In respect to other church/school events, the Reich Theatre Chamber banned church-sponsored musical and theatrical events from 1935 onwards. The regime argued that these events competed financially and ideologically with contemporaneous Reich-sponsored plays and concerts. By 1937, the regime was banning Nativity plays, asserting that they amounted to political propaganda. The Nazi Ministry argued that such actions ran contrary to the provisions of the Concordat of 1933.

In response to these actions, German cardinals and senior bishops traveled to Rome in January 1937 in order to denounce the Nazi regime for its violations of the Concordat. In a favorable response, the Papacy drafted an Encyclical that drew upon its past correspondence with the German government. It summed up the complaints that the Vatican had invoked during the past four years. The approved document was smuggled into Germany, printed at different locations throughout the country, and distributed secretly to parish priests. On Sunday, 21 March 1937, the Encyclical was read aloud from virtually every pulpit in German Catholic churches.

In response, Hitler ordered all copies of the Encyclical to be seized and the printing establishments to be shut down. In a stepped-up campaign, Himmler clamped down on the diocesan press, restricted pilgrimages and processions, and banned classes on Catholic marriage and parenthood because they did not fall in accord with the National Socialist view of the New World Order (see the discussion of the New World Order in “Hitler’s Second Book, [The Unpublished Sequel” to Mein Kampf, 1928], translated by Krista Smith and edited by Gerhard L. Weinberg [Enigma Books, 2003]).


“One Leader, One People, One School”

Next, Goebbels launched an ongoing campaign in order to close denominational schools and replace them with non-religious “community schools.” This campaign was backed by votes that were garnered from parents who were forced to sign prepared statements. The statements declared that these mothers and fathers did not desire that the education of their children be misused for stirring up religious unrest.
Furthermore, those parents who “voted” to retain denominational schools were branded as Enemies of the State. In course, the actions by the Reich against denominational schools included the withdrawal of welfare-support payments for those parents who refused to vote for the abolition of the schools.

The Goebbels campaign was successful. In 1934, 84 percent of children had been registered in denominational schools in Munich, Bavaria. However, this percentile fell to 5 percent by the end of 1937. By September 1939, the Reich had succeeded in turning all denominational schools in Germany into community schools.

The Catholic Diocesan Administration asserted that this reduction and elimination was achieved entirely through unjust and illegal means, which involved terrorism that contravened every principle of justice and law. In many areas of the country, programs in religious instruction that were provided through vocational schools were mandated to follow newly imposed guidelines that described Jesus as being non-Jewish.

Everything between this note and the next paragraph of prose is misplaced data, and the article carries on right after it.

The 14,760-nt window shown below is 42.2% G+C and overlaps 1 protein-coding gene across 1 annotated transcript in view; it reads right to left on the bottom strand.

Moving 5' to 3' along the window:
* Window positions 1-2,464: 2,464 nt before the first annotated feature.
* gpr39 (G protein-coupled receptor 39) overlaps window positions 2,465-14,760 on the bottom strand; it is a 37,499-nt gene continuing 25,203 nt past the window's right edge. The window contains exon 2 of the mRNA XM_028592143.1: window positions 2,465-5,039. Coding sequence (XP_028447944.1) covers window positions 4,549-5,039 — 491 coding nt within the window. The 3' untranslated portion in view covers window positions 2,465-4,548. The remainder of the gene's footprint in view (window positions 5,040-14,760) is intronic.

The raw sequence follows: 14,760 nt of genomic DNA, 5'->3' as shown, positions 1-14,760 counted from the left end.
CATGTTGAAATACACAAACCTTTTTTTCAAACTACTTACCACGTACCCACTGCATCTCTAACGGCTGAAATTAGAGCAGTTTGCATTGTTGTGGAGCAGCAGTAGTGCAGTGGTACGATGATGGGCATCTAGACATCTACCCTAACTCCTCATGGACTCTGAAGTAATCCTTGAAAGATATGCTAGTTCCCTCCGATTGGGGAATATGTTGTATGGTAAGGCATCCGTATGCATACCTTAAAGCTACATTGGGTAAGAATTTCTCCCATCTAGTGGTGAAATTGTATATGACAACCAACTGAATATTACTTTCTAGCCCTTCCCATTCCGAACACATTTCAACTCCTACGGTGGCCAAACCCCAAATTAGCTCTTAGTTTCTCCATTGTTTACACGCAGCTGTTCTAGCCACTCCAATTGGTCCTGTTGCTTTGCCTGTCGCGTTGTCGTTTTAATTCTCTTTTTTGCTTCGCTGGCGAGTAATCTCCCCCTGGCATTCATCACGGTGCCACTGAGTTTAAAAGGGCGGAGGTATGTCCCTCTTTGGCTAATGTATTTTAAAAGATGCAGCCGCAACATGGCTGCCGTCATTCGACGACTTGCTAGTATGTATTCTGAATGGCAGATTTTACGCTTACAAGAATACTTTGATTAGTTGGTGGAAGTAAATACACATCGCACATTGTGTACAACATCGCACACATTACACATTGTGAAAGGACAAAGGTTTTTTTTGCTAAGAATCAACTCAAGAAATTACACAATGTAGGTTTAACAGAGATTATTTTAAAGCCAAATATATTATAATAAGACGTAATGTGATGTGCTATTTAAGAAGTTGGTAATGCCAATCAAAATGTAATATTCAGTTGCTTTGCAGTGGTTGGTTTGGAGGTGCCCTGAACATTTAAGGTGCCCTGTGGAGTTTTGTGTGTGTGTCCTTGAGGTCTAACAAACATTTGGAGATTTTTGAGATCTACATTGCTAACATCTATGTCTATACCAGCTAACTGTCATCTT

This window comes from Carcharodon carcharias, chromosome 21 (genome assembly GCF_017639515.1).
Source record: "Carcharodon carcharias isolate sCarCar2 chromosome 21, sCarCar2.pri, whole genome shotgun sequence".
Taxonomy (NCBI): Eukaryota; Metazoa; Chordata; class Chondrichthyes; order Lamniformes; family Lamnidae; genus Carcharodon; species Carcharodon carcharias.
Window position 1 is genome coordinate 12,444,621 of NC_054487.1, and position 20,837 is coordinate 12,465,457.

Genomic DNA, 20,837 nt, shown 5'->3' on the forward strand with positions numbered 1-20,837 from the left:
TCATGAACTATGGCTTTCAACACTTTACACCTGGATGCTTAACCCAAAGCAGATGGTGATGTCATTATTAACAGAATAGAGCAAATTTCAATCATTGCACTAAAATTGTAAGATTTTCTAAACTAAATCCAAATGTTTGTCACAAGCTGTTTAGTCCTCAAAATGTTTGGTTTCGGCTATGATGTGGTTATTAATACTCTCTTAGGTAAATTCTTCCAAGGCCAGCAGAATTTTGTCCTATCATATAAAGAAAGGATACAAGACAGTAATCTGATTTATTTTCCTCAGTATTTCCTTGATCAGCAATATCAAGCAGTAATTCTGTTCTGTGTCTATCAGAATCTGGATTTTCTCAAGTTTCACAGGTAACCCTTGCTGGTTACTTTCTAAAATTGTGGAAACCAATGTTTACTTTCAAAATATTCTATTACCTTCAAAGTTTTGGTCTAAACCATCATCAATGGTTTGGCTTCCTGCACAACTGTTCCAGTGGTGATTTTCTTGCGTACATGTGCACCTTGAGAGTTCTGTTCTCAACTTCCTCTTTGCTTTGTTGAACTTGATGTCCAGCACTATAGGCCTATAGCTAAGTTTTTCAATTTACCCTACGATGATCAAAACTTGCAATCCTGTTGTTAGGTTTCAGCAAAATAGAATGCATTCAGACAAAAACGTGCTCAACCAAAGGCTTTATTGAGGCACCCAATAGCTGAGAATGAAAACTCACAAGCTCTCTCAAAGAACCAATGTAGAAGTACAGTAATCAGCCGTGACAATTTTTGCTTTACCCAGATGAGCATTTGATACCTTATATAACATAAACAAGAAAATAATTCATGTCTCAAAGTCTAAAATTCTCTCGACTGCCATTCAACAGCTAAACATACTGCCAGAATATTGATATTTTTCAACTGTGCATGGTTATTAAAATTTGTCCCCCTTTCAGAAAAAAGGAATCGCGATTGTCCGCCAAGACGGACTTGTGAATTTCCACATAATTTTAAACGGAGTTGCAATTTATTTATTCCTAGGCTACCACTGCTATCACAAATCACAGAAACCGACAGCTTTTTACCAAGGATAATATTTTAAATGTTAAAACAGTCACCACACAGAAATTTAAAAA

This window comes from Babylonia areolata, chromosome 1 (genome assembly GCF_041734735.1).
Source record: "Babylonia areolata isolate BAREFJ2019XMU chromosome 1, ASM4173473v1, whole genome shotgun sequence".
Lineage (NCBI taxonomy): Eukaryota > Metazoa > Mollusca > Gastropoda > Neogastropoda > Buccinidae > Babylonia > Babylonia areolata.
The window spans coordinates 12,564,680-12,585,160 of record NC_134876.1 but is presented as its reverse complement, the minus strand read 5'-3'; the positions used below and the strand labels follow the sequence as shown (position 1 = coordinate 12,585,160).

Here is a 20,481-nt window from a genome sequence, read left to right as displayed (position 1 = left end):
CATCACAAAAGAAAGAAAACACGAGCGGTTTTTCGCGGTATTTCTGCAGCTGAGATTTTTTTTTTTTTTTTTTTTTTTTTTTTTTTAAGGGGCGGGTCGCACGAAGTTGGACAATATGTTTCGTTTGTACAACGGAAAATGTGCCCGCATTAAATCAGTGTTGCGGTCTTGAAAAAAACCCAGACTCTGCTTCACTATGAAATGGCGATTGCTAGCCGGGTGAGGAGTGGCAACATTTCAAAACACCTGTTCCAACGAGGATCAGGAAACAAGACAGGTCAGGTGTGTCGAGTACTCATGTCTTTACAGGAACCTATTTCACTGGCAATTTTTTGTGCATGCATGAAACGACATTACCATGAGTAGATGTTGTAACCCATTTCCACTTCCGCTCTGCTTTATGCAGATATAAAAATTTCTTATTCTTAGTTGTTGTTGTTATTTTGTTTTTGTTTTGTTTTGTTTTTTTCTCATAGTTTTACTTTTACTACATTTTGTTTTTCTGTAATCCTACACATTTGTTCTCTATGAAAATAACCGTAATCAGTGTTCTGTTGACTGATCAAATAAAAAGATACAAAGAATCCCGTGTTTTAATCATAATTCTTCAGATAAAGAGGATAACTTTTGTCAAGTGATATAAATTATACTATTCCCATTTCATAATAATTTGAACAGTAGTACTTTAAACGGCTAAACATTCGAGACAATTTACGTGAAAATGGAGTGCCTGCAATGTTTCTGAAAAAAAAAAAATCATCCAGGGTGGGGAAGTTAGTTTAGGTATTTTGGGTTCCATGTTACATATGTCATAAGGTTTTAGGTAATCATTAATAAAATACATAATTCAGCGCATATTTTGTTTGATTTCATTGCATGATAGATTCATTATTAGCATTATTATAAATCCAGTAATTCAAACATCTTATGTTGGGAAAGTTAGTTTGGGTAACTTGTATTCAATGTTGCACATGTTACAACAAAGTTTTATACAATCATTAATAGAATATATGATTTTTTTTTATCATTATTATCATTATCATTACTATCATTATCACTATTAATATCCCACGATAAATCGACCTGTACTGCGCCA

Parents who objected were summoned to special meetings in order to pressure them to enroll their children in classes teaching the Nazi World View in place of religious education. Those parents who refused were threatened with dismissal from their jobs.


Health and Welfare Policies

One may ask him/herself “How do I feel about national healthcare policies? What could happen if I have a previously existing condition? How discriminatory can getting needed care become before something is done?”

Once again, let us review how the far-right of Germany handled these issues. In 1933, Interior Minister Wilhelm Frick announced that the new NSDAP-controlled regime would concentrate German public-spending on racially sound and healthy people. Their strategic goal would be achieved by reducing Reich expenditure on what they viewed as “weak or wayward” and “asocial and inferior” individuals. These included the sick, the mentally deficient, the insane, cripples, and criminals. Furthermore, the Nationalist plan would subject these citizens to a policy of what the Reich called “selection and eradication.” Frick proposed compulsory sterilization for anyone who suffered from illnesses that included schizophrenia, manic depression, epilepsy, and congenital “feeblemindedness” as well as hereditary deafness or blindness.

In the depth of the worldwide Great Depression, German national finances suffered under the weight of welfare. These economic conditions led many in the professions of Medicine and Social Work to believe that multiple aspects of social deviance, poverty, and destitution resulted from hereditary degeneracy. Therefore, case decisions would be made by Hereditary Health Courts and Courts of Appeal, acting on referrals from public-health officers, institutions including nursing and old-age homes, and Social Workers in the Welfare system. Sterilization (50% male/50% female) became the treatment of choice. Of the more than 360,000 patients who underwent this “treatment,” almost all of them were sterilized before the outbreak of the Second World War in September 1939.